Also of great historical and religious importance to the city is the mausoleum dedicated to the patron saint of northern Morocco's Jebalah region, Moulay Abdessalam Ben Mshish al-Alami. His tomb and the village surrounding it is roughly 50 kilometers northwest of from Chefchaouen on the old road to Larache.[10]


A souvenir from Chaouen

The beauty of Chefchaouen's mountainous surroundings are enhanced by the contrast of the brightly painted medina (old town). The main square in the medina is lined with cafes and filled to the brim with locals and tourist mingling easily. Tourism in Chaouen is also driven by its reputation as center of the marijuana plantations region in north Morocco. During the summer approximately 200 hotels cater to the influx of European tourists.[12]



Sister cities

Notable people

References and notes

  1. A history of the Maghreb in the Islamic period
  2. Fiche technique de la Grande Mosquée de Chefchaouen Archived September 28, 2007, at the Wayback Machine (in French), شفشاون Archived 2007-02-08 at the Wayback Machine (in Arabic)
  3. España y Marruecos, ejemplos de Interculturalidad a través de la lengua - by Francisco Moscoso García
  4. González Vázquez, Araceli (2011). "Las ciudades santas y prohibidas de Marruecos: La santidad, la sacralidad y la impenetrabilidad de Chefchauen en los textos coloniales españoles y franceses". In Gómez Pellón, Eloy; González Vázquez, Araceli (eds.). Religión y patrimonio cultural en Marruecos. Una aproximación antropológica e histórica. Seville: Signatura Ediciones. pp. 279–280. ISBN 978-84-96210-98-1.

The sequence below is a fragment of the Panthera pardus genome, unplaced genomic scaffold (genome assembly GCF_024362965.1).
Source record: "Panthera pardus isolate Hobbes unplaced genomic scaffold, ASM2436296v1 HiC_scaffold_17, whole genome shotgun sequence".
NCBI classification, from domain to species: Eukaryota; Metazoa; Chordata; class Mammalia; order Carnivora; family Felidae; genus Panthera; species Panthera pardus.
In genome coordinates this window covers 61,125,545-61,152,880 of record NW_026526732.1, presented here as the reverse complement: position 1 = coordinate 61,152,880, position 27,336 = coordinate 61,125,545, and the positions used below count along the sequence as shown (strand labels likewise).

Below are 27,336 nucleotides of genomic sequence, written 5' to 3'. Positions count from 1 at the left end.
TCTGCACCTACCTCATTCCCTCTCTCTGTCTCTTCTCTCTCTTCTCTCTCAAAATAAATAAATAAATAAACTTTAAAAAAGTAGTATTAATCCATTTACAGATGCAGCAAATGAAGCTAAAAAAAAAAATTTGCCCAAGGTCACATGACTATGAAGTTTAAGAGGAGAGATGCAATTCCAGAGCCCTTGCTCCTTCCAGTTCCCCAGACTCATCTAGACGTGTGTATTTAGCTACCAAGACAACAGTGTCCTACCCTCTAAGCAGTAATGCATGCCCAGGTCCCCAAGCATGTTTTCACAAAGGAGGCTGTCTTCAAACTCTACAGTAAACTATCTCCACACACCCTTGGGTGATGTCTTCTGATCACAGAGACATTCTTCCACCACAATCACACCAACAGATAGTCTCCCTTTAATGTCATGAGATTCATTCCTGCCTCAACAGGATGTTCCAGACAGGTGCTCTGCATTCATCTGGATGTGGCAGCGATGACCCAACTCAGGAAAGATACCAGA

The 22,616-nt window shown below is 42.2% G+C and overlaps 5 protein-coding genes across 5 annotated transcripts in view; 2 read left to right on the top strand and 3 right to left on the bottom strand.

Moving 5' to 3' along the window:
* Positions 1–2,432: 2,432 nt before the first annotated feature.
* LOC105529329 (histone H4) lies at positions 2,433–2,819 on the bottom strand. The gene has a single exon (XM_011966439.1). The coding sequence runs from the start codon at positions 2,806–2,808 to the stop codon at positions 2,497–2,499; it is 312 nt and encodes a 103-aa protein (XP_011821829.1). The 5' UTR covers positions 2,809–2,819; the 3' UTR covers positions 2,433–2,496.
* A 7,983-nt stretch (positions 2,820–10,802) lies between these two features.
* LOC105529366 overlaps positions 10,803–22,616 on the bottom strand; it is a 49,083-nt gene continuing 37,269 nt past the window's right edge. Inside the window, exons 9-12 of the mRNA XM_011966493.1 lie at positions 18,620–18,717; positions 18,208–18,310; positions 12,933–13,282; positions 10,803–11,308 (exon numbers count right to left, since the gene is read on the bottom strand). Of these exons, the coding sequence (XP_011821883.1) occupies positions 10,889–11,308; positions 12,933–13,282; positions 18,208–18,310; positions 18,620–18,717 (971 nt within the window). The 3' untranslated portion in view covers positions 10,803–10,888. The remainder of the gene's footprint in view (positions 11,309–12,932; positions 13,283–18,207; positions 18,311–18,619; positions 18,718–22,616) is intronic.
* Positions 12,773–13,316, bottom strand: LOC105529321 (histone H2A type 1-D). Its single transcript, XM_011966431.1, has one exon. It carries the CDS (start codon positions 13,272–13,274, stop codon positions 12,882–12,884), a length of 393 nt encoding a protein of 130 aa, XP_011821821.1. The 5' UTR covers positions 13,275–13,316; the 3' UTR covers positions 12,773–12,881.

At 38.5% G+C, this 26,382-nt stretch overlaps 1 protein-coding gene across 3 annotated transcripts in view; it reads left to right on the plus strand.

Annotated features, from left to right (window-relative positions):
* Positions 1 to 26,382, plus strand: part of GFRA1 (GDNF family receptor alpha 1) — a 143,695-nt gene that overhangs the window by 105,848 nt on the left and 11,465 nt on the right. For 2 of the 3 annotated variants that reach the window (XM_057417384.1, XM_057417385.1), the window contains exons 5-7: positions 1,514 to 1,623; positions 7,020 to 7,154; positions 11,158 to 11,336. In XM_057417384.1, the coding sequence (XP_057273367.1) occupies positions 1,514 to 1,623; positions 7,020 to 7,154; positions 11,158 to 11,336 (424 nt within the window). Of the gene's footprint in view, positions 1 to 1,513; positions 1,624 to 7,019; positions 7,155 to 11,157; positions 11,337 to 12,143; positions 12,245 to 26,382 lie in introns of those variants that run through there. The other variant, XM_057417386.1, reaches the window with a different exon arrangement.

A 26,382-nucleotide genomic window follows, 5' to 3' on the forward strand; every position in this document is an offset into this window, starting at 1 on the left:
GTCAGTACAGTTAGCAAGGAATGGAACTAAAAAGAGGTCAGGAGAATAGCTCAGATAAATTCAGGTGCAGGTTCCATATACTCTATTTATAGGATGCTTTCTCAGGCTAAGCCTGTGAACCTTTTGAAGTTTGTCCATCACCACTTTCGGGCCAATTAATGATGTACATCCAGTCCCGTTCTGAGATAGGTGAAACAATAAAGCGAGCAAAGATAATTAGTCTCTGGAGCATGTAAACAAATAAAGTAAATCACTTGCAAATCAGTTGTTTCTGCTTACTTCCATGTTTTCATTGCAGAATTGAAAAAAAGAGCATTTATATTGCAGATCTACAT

5. García, Pablo (29 June 2012). "El Rif en dos colores". El País.
  6. "History : When an American squadron violated US neutrality laws, bombing Chefchaouen". Retrieved 2019-07-14.
  7. Roberts, Charley, 1948- author. (2017-09-08). Charles Sweeny, the man who inspired Hemingway. ISBN 978-1476669946. OCLC 1011663811.CS1 maint: multiple names: authors list (link)
  8. McWhirter, ed.: Norris (1977). Guinness book of records (24th ed.). Enfield, Middlesex: Guinness Superlatioes Ltd. p. 62. ISBN 090042480X.CS1 maint: extra text: authors list (link)
  9. "Chefchaouen: Walking the blue streets of Morocco". Middle East Eye. Retrieved 2016-04-10.
  10. Touri, Abdelaziz; Benaboud, Mhammad; Boujibar El-Khatib, Naïma; Lakhdar, Kamal; Mezzine, Mohamed (2010). Le Maroc andalou : à la découverte d'un art de vivre (2 ed.). Ministère des Affaires Culturelles du Royaume du Maroc & Museum With No Frontiers. ISBN 978-3902782311.
  11. "Spanish Mosque | Chefchaouen, Morocco Attractions". Lonely Planet. Retrieved 2020-04-12.
  12. "The Blue City: Chefchaouen - Morocco". I Love Traveling. Retrieved 2016-11-08.
  13. The equivalent Spanish Wikipedia (42.914 inhabitants at the 1994 census)
    The equivalent French Wikipedia found here
  14. A resolution of the city council of Issaquah, Washington, establishing Chefchaouen, Morocco as Issaquah's newest sister city. "Archived copy" (PDF). Archived from the original (PDF) on 2007-06-27. Retrieved 2007-04-11.CS1 maint: archived copy as title (link)
  15. Chaouen está hermanada con Vejer de la Frontera (Cádiz), que a su vez estuvo bajo el dominio musulmán durante cinco siglos.
  16. viendo Chaouen desde lejos podríamos pensar que se trata de uno de los pueblos blancos de la Serranía de Ronda. De hecho esta ciudad está hermanada con Ronda. Archived 2007-05-03 at the Wayback Machine
  17. "Associacao Nacional Municipios Portgugueses". Retrieved 2020-02-16.

This article is issued from Wikipedia. The text is licensed under Creative Commons - Attribution - Sharealike. Additional terms may apply for the media files.